Most post offices targeted for closure are in GOP districts

A large majority of post offices that have been targeted for closure are in Republican districts.

More than 2,500 of these post offices are in GOP districts, while about 1,000 are in districts represented by Democrats, according to a review by The Hill. There were fewer than 100 stores where the district could not be determined because the zip code is represented by lawmakers in both parties.

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The U.S. Postal Service (USPS) has stressed that politics played no role in determining which sites to shutter, noting that it adhered to a strict methodology for choosing them. USPS used a computer program to select the offices on a range of factors, including revenue and workload.

The closures would save about $200 million annually for the ailing USPS, which has urged the end of its Saturday service.

Even though the closures would affect more Republican districts, a larger number of Democrats have spoken out against the USPS’s proposal.


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Members who have balked include Reps. Carolyn Maloney (D-N.Y.), Nick RahallNick Joe RahallWe shouldn't allow politics to impede disaster relief Break the cycle of partisanship with infant, child health care programs Clinton mulls role in 2018 midterms MORE (D-W.Va.), Gene GreenRaymond (Gene) Eugene GreenTexas New Members 2019 Two Democrats become first Texas Latinas to serve in Congress Latina Leaders to Watch 2018 MORE (D-Texas), Jo Ann Emerson (R-Mo.) and Peter WelchPeter Francis WelchDemocrats see John Bolton as potential star witness Democrats plow ahead as Trump seeks to hobble impeachment effort Democrats claim new momentum from intelligence watchdog testimony MORE (D-Vt.) and Sens. Max BaucusMax Sieben BaucusBottom line Overnight Defense: McCain honored in Capitol ceremony | Mattis extends border deployment | Trump to embark on four-country trip after midterms Congress gives McCain the highest honor MORE (D-Mont.), Susan CollinsSusan Margaret CollinsOvernight Energy: Perry to step down as Energy secretary | Future of big-game hunting council up in the air | Dems lose vote against EPA power plant rule Overnight Defense — Presented by Boeing — Pence says Turkey agrees to ceasefire | Senators vow to move forward with Turkey sanctions | Mulvaney walks back comments tying Ukraine aid to 2016 probe On The Money: Senate fails to override Trump veto over border emergency | Trump resort to host G-7 next year | Senators to push Turkey sanctions despite ceasefire | McConnell tees up funding votes MORE (R-Maine), Patrick LeahyPatrick Joseph LeahyDemocrats dig in ahead of Supreme Court ruling on 'Dreamers' McConnell tees up government funding votes amid stalemate Rand Paul calls for probe of Democrats over Ukraine letter MORE (D-Vt.) and Claire McCaskillClaire Conner McCaskillIranian attacks expose vulnerability of campaign email accounts Ex-CIA chief worries campaigns falling short on cybersecurity Ocasio-Cortez blasts NYT editor for suggesting Tlaib, Omar aren't representative of Midwest MORE (D-Mo.).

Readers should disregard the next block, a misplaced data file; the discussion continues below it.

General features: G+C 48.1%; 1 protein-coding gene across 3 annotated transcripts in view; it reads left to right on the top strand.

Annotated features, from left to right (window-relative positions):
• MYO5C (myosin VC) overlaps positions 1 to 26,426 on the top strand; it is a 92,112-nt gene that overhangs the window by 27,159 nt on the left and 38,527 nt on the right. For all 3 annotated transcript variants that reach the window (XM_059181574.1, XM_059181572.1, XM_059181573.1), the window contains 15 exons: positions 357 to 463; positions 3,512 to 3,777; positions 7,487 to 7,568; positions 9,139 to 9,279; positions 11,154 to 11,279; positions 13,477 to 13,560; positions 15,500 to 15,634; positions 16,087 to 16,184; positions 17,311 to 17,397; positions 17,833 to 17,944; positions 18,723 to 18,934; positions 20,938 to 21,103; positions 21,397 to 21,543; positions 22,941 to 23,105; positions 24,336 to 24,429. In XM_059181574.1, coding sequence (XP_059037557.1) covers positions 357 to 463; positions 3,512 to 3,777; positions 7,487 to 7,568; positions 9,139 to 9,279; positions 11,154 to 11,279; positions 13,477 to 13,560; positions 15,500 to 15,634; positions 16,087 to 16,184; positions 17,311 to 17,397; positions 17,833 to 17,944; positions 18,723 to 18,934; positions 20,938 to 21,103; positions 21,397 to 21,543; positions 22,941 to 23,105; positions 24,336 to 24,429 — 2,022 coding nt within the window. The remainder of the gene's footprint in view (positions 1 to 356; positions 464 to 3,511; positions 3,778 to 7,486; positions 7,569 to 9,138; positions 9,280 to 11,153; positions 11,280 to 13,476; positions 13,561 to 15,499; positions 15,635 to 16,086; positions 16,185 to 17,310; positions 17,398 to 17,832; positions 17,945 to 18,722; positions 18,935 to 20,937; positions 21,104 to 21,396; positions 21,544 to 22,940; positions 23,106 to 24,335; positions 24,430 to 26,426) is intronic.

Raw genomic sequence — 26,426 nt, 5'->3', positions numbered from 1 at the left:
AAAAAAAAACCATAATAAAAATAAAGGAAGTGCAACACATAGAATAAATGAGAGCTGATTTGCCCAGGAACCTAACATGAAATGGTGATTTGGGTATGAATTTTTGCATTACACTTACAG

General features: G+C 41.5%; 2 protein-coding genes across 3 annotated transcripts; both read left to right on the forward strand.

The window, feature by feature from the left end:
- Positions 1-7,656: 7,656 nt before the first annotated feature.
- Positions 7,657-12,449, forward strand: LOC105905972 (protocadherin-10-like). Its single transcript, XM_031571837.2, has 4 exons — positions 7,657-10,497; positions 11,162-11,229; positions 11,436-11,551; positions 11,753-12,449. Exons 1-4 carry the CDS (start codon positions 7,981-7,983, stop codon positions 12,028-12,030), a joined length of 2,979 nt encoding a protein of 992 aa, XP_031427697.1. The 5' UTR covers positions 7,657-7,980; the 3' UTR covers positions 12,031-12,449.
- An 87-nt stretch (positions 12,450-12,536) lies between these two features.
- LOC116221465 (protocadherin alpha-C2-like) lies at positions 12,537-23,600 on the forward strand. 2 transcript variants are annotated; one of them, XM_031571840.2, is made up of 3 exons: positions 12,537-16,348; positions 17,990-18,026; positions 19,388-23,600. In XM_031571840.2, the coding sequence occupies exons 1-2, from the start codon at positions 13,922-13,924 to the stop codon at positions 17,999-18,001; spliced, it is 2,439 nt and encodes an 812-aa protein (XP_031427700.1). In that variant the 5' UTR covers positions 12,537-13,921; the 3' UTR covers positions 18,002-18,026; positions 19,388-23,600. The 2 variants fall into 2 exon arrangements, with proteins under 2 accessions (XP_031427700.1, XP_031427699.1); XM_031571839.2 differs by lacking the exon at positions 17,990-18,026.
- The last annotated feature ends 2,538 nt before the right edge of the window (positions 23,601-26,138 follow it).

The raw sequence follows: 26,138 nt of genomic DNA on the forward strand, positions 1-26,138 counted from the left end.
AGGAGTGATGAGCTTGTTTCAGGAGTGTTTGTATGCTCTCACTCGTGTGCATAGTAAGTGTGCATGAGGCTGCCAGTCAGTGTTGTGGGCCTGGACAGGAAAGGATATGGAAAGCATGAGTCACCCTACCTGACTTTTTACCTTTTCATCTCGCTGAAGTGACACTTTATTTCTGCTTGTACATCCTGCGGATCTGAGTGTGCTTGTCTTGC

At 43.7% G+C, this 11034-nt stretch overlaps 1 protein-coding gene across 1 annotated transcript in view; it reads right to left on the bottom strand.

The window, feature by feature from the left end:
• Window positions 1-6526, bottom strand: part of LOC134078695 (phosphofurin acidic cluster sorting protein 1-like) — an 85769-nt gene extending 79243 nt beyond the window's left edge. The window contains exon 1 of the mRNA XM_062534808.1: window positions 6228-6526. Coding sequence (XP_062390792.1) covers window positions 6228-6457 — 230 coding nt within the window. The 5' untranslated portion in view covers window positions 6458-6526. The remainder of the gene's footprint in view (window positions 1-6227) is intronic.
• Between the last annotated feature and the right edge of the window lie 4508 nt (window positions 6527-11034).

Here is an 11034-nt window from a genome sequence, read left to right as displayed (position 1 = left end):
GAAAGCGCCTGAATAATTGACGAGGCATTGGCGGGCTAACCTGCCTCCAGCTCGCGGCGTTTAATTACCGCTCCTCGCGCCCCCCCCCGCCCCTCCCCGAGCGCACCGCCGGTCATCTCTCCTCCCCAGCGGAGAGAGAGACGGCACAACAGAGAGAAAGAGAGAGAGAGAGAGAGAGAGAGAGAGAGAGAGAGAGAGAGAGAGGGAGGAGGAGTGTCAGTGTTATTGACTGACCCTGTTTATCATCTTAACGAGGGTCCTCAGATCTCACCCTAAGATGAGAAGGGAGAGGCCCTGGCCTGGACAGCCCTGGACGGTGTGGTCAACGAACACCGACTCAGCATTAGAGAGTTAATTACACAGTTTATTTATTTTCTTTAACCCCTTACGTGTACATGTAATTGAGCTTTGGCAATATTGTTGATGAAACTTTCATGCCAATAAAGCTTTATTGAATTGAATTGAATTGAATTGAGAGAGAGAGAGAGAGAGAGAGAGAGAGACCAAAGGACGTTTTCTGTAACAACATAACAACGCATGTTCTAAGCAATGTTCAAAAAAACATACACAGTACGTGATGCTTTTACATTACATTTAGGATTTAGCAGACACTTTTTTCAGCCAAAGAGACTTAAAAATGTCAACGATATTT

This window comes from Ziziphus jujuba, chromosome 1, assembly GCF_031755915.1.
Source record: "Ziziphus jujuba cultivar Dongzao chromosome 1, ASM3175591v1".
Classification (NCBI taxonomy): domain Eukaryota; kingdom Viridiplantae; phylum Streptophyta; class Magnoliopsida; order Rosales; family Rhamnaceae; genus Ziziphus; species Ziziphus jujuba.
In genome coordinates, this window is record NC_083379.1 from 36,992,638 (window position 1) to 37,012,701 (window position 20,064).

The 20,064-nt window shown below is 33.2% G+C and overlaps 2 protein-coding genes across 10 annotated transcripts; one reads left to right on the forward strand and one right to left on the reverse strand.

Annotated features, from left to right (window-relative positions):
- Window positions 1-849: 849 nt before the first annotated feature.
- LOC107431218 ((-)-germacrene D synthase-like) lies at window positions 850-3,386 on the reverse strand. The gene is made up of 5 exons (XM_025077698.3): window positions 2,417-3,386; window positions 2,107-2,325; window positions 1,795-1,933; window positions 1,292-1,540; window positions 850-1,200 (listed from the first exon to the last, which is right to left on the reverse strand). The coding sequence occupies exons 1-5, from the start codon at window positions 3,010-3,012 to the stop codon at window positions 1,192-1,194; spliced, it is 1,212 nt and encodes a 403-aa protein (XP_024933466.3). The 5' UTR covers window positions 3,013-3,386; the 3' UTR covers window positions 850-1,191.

Most of these members represent rural states and districts. However, Green has claimed that urban and minority areas are being singled out.

Eight states have more than 100 post office stores under review. Illinois ranks first, with 176 locations, followed by Texas (172), Missouri (157), Arkansas (137) and Kansas (132).

At a recent press conference, Postmaster General Patrick Donahue emphasized the fairness of the process: “There are no decisions around politics or any of that stuff.”

Mounting financial pressures have led the USPS to make these moves, as more people are conducting business and paying their bills online.

The USPS announced on Friday that it ended the third quarter of the fiscal year with a net loss of $3.1 billion.

Many of the targeted offices will be replaced by Village Post Offices — retail outlets offering postal products that will be operated by third parties rather than USPS. Most, but not all, of the USPS targeted sites would be replaced by Village Post Offices.

“Our infrastructure was built to handle more demand than we have today,” said Dean Granholm, vice president of delivery and post office operations.

It will take four to six months for the post offices to transform/close. Postal experts note that Congress and postal unions could seek to block the closures.

Richard Geddes, an associate professor of policy analysis and management at Cornel University, said, “The Postal Service overall has done a good job figuring out how to decrease costs. A lot of these rural postal offices are simply losing money.”

He added: "The problem isn't post office managers, it's Congress that does not give the Postal Service the commercial flexibility it needs." Geddes supports discontinuing Saturday service.

There are a handful of bills pending in Congress that call for a revamp of the USPS. Donahue has endorsed legislation proposed by Sen. Tom CarperThomas (Tom) Richard CarperInstead of raising the gas tax, stop wasting money on frivolous projects To stave off a recession, let's pass a transportation infrastructure bill Overnight Energy: Trump tweets he's revoking California's tailpipe waiver | Move comes as Trump visits state | California prepares for court fight | Climate activist Greta Thunberg urges lawmakers to listen to scientists MORE (D-Del.).

In a recent press release, Carper said, "The Postal Service cannot win this fight alone, Congress and the Administration need to work together quickly to give the Postal Service the freedom it needs to save itself before it's too late."

Carper is chairman of a Senate subcommittee with jurisdiction of the USPS.

Margaret Rawson and Jake Interrante contributed to this report.